The Bottom Line
- Huge variety of recipes
- Neat features like voice-activated controls and recipe scalability
- Free monthly recipe downloads
- Beautiful photographs
- Recipe ingredient lists are focused on brand-named products
- Available for iPad only
- More than 2,000 recipes included
- Recipes are rated by cost and level of difficulty
- Recipes can be searched by dish, ingredient, theme, cuisine, occasion and brand
- "My Recipe Box" stores favorite recipes
- Tools include conversions, substitutions, shopping list and timers
- Voice command to navigate through recipe and operate timers
- "My notes" section in each recipe
- Additional recipe bundles available for purchase
Guide Review - iCookbook Cooking App
Developers have been slow to introduce cooking related apps for the iPad, but this seems to be changing. And one of the most comprehensively designed ones I've found is the new iCookbook.
This gorgeously designed app has more than 2,000 recipes, with free monthly bundles of 25 recipes available, as well as additional packets available for purchase. Each recipe has a large, attractive photo; a detailed time breakdown that includes prep, cooking and total time; and is rated by cost per serving and level of difficulty. When you're ready to prepare the recipe, different page shows the preparation steps in a large, clear font, with a scrollable ingredient section below. You can either tap the "next button" to move between steps or – and here's where things get interesting – you can activate the Voice Command feature, which will let you use certain commands to navigate the recipe, scroll the ingredient list and operate the three timers. The voice command is a bit sluggish and you have to be really close to the iPad to make yourself understood, but it's still a great feature when you don't want to touch your iPad screen with messy fingers.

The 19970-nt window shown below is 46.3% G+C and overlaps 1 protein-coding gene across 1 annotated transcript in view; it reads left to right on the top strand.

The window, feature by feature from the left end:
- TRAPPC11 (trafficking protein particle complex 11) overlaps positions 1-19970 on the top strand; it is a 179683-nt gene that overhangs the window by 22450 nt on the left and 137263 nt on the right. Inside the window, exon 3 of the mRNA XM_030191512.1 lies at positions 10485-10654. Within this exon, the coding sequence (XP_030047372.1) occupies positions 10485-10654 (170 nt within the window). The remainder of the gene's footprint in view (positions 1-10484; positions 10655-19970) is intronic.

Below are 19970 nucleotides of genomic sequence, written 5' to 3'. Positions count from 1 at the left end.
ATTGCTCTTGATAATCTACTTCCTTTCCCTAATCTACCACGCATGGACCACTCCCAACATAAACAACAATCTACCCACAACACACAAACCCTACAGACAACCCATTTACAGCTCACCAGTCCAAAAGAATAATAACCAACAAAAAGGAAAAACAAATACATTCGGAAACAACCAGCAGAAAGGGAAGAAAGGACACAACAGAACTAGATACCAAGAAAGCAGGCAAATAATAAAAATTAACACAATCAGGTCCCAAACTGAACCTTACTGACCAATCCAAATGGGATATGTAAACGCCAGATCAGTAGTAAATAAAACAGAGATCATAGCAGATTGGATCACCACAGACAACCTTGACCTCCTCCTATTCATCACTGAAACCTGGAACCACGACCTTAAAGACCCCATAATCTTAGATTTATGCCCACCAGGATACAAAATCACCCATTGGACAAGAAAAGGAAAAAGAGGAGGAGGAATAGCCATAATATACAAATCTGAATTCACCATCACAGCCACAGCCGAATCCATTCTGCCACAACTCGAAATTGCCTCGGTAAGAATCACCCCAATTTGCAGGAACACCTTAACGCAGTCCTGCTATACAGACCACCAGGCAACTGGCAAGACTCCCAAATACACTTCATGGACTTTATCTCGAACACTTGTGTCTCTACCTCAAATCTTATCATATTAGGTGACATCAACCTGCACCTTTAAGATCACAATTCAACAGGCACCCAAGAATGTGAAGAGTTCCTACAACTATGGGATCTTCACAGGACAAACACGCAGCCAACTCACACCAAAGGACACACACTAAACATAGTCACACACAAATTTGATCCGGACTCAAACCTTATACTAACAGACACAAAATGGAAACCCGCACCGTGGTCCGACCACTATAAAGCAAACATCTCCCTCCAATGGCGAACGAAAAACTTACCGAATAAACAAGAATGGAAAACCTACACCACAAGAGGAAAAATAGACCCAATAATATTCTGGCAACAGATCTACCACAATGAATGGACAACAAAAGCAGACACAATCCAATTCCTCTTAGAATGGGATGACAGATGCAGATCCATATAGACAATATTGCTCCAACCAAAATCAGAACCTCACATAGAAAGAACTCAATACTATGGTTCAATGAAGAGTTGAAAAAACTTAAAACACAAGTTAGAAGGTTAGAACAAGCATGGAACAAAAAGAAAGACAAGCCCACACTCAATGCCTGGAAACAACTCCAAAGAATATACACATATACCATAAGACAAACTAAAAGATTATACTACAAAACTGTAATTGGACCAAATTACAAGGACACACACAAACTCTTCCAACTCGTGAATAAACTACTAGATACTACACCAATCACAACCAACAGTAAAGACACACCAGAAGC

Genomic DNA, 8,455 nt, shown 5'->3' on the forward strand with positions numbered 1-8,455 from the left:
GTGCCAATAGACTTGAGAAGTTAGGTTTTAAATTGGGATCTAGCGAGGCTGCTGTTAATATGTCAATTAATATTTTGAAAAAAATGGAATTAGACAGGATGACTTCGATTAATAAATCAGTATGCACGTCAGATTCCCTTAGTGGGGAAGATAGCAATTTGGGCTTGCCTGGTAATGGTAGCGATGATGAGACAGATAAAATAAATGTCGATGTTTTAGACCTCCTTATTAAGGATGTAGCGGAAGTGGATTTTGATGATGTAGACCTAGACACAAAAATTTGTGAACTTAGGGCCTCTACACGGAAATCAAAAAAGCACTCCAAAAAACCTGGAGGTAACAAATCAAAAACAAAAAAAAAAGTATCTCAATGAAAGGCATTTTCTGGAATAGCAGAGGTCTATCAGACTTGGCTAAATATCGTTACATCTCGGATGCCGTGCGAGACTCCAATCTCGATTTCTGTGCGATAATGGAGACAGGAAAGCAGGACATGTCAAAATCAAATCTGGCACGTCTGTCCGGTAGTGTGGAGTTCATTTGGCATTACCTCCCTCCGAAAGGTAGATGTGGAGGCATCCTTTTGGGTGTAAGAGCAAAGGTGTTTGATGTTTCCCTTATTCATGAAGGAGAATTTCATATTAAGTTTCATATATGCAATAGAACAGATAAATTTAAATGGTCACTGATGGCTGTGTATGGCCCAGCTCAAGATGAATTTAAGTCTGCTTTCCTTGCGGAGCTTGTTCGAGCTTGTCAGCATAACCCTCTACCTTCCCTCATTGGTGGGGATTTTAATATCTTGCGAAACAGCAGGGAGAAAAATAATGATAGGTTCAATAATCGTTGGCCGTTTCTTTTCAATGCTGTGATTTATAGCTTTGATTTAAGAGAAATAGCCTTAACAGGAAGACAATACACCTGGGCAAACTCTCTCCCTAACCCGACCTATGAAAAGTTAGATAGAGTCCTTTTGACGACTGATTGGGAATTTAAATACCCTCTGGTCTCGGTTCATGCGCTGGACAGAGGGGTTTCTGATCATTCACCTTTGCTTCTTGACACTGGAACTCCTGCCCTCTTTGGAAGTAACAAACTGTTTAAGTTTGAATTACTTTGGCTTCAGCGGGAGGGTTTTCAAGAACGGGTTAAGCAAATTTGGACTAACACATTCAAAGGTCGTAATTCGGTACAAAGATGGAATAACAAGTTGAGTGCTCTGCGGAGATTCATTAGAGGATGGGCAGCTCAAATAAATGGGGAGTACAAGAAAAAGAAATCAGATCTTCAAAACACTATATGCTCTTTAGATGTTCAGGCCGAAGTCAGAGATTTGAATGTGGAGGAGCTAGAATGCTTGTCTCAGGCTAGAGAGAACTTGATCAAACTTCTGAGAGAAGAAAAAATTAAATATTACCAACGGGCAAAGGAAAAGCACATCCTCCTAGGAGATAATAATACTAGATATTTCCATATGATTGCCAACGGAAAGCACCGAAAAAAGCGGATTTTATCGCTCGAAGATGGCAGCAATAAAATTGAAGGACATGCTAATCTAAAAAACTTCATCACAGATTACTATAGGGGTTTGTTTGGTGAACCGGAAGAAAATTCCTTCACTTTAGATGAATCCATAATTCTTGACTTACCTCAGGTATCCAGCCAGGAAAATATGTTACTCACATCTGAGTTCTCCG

There are some other cool tools that make this app stand out. Each recipe has a notes section, helpful if you're the type of person who marks up cookbooks with comments and changes you've made. By clicking a plus or minus button, you can scale the ingredient quantities for more or fewer servings. There's also a recipe box to save favorites, a meal builder to plan a dinner party. A conversions section is full of valuable charts, such as the metric volume and centimeter measurements of various baking pans, dry and liquid volume measurement conversion charts, and Fahrenheit and Celsius oven temperature comparisons. There's also a substitution list, and a blank template so you can add your own recipe.
iCookbook has its flaws, however, and the biggest one might be a dealbreaker for many home cooks: It's created by Publications International, a publishing company known for its brand-centric cookbooks. So it's no surprise that each recipe in iCookbook features brand-name ingredients from major food and kitchenware brands like Campbell's, Heinz, Hershey's and Crock-Pot. Of course, no one says you have to use Stonyfield Farm brand yogurt to make the Summer Quiche; most of the products are pretty mainstream and can be easily substituted for your own favorite brands. Another pet peeve: while the recipes are nicely searchable by dish, ingredient, theme, cuisine and, yes, brand, each time you do a search, a "filter" is set and you have to make sure to turn off the filter before doing another search.
These complaints, however, are minor compared to the intuitive design and wealth of recipes, all for a rather reasonable purchase price. You can purchase iCookbook in the Apple App Store.